We’ve spoke a lot about your April business rates bill, and options you can look at to reduce it.
But there’s growing outcry amongst many business owners, especially retailers on the highstreet. There are calls being made for real business rates reform in order to justify the cost of trading from a physical premises.
Of all the suggestions being made, perhaps the most prominent is the introduction of an Online Sales Tax (OST), where proceeds could go towards business rates reduction on a national level.
Many say that this could help level the playing field between physical and online retailers once more, as business rates add significant cost to trading on the highstreet. On average, business rates come in as the third-highest overhead for those that are liable, a premium that online retailers are free from.
There's nothing set in stone regarding the implementation of an OST, and it is expected that the public will hear more about it in the Autumn 2022 budget. But so far reception is fairly positive. All retailers with no digital business model were in favour of an OST, as were 71% of highstreet retailers that also have an online presence.
This is interesting, given the relatively impartial standing that hybrid business models have when compared to purely highstreet or online businesses. However, if an OST were to be implemented, it shouldn’t be there just for the sake of penalising online retailers. What will make the difference between an OST that’s fair for business owners however they trade, and one that's not, is in its implementation.
Currently, there are a variety of different ways to reduce or mitigate your business rates. With the review of a specialist surveyor, your business could qualify for different reliefs or schemes that operate, relative to your rateable value. This can result in significant reductions on your business rates bill. In some cases, a robust, comprehensive review can leave you exempt from paying any business rates at all.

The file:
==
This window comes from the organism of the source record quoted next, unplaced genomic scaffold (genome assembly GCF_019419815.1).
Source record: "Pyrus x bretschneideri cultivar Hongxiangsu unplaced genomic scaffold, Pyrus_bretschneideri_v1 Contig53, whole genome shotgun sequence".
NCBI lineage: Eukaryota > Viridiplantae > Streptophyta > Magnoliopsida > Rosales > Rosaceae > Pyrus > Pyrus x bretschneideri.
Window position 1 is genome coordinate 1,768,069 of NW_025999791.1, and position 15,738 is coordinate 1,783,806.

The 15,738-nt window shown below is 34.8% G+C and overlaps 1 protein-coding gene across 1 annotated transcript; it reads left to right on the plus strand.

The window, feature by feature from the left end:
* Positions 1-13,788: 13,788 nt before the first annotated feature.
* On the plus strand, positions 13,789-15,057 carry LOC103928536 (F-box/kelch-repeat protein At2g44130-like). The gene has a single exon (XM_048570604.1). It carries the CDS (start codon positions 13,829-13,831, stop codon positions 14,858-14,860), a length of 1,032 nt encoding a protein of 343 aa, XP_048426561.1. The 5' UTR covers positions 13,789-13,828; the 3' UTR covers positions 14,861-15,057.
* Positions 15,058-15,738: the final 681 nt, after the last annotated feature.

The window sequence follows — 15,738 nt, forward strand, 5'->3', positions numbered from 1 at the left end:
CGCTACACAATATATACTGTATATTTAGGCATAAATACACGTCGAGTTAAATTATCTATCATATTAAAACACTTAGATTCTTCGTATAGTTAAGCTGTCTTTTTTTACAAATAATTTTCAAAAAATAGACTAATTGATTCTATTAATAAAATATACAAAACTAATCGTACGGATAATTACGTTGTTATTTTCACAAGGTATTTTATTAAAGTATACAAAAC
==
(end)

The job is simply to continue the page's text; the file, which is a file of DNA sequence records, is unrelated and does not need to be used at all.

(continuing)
Any online sales tax that's implemented here in the UK should have similar allowances included; reliefs that allow small businesses to thrive without impeding their growth, and break periods for when uncontrollable factors result in times of financial hardship. The money raised through an OST needs to go straight back into keeping business costs down for everybody, further stimulating the economy.
As it stands, there’s much speculation around a considered online sales tax and no concrete evidence for how or even if it’s going to be implemented. At any rate, we don’t expect to see any form of reform within this rating period, which ends in less than a year.
The major concern here is that many rate-paying business owners will lose out on their own savings while waiting for systematic change. Any historical overpayments made from 2017 cannot be reclaimed if an appeal is not made by March 2023. And many business owners aren’t aware that they could be paying more than they should be.
We tend to keep up to date with all things business rates, so if you have any questions, leave your contact details and we’ll get back to you. Or give us a call on 0800 059 0996. Thanks for reading!